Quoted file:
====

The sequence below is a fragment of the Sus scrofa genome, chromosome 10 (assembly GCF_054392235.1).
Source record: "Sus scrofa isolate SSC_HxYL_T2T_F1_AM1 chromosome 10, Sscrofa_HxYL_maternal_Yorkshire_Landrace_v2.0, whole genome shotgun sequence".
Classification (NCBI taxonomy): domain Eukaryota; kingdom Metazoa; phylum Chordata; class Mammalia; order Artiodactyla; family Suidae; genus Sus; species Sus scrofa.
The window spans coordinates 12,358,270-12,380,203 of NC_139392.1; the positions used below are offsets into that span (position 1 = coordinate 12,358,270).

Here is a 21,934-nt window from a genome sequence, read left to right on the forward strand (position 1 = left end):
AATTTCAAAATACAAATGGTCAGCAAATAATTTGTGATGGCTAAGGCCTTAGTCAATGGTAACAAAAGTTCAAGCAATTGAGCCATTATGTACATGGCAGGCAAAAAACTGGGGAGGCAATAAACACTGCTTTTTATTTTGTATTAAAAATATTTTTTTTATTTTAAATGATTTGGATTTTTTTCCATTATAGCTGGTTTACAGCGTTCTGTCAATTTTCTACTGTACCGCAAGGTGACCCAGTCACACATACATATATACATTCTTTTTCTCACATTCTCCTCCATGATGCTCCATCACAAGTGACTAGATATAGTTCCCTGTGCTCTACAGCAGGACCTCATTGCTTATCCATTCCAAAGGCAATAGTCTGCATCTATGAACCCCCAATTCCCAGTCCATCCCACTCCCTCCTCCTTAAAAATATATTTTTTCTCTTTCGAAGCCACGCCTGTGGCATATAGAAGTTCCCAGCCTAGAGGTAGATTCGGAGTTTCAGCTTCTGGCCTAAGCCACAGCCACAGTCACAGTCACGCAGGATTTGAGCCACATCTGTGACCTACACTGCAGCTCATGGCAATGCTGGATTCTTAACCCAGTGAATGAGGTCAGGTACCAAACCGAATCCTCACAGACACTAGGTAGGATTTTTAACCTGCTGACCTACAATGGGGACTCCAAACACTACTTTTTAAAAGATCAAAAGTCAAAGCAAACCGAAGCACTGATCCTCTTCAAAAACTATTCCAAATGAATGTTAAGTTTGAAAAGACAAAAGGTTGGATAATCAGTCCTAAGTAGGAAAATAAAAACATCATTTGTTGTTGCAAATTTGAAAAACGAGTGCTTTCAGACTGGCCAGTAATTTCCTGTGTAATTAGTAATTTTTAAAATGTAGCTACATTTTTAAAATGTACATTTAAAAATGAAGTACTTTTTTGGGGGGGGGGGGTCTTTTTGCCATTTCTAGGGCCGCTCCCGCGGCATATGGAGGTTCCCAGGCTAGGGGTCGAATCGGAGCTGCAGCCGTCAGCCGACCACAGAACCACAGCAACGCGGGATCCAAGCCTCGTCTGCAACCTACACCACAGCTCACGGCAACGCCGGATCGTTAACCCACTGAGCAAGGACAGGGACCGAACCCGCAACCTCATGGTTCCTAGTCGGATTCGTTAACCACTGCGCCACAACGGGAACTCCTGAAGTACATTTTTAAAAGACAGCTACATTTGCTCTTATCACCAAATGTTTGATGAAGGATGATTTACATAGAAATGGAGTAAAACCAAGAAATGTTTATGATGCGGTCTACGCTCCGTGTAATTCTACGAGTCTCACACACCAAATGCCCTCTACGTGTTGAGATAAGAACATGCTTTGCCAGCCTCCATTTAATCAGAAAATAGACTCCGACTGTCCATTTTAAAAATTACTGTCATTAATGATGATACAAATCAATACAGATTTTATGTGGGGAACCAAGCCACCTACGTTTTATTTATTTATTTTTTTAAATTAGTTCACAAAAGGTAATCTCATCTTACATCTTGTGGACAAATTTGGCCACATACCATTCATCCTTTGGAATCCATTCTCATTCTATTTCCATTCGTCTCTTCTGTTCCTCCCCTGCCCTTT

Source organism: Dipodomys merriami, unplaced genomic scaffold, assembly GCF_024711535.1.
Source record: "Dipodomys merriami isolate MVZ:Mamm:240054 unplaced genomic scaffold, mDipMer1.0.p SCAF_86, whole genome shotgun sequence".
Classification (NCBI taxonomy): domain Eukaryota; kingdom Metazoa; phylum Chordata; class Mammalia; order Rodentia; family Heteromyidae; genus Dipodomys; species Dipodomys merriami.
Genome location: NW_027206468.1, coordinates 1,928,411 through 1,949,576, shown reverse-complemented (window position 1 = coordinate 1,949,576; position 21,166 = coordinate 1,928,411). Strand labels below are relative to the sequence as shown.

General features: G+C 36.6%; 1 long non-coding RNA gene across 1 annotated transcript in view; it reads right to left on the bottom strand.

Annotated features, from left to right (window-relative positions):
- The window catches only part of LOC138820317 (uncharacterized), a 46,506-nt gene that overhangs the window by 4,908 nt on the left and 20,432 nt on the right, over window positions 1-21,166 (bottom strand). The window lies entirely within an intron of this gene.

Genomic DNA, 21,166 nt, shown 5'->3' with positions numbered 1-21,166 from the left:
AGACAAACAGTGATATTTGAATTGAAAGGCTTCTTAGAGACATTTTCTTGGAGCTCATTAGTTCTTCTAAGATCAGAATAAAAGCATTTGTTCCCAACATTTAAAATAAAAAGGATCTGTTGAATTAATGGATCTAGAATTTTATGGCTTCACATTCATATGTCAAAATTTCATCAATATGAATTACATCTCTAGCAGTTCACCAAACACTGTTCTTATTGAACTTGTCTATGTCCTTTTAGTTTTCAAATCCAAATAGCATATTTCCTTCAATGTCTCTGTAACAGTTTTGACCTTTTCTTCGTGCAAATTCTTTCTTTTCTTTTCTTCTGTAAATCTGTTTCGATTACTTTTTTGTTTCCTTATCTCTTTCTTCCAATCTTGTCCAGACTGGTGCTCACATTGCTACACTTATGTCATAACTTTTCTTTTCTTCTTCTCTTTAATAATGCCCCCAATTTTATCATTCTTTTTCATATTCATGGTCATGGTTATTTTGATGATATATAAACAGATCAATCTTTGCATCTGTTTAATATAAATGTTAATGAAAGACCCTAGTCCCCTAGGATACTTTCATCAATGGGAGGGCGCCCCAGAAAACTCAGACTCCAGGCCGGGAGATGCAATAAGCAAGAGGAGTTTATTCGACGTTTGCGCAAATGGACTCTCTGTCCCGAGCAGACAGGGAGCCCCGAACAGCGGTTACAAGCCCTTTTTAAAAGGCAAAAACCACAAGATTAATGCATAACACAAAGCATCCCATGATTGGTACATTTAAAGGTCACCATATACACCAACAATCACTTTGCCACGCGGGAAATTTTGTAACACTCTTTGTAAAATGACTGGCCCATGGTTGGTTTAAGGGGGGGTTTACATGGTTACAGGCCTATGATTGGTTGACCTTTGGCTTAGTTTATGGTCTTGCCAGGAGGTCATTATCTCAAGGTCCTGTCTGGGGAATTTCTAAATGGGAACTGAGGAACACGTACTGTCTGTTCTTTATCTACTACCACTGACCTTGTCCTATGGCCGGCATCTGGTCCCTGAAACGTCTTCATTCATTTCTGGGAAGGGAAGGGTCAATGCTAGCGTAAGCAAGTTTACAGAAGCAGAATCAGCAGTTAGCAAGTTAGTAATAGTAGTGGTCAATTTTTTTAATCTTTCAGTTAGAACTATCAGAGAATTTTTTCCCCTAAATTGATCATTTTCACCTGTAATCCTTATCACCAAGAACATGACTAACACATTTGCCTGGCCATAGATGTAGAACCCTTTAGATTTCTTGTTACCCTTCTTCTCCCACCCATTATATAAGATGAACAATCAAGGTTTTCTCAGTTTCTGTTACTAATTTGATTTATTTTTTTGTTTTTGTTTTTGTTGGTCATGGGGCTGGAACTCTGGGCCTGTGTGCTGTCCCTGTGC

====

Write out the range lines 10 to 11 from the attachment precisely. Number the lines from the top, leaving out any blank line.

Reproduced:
Genome location: NW_027206468.1, coordinates 1,928,411 through 1,949,576, shown reverse-complemented (window position 1 = coordinate 1,949,576; position 21,166 = coordinate 1,928,411). Strand labels below are relative to the sequence as shown.

General features: G+C 36.6%; 1 long non-coding RNA gene across 1 annotated transcript in view; it reads right to left on the bottom strand.